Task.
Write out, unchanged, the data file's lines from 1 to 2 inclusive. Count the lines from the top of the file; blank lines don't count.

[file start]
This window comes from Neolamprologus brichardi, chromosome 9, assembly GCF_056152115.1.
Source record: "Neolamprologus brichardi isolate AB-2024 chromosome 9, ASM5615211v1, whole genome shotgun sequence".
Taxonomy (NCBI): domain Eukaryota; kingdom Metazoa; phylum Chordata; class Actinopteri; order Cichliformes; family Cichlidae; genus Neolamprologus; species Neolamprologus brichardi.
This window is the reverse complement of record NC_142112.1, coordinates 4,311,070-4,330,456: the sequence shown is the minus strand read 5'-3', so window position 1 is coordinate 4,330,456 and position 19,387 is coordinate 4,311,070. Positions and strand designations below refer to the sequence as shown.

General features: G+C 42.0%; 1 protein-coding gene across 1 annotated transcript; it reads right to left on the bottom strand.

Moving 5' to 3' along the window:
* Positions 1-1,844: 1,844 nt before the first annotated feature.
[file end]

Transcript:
This window comes from Neolamprologus brichardi, chromosome 9, assembly GCF_056152115.1.
Source record: "Neolamprologus brichardi isolate AB-2024 chromosome 9, ASM5615211v1, whole genome shotgun sequence".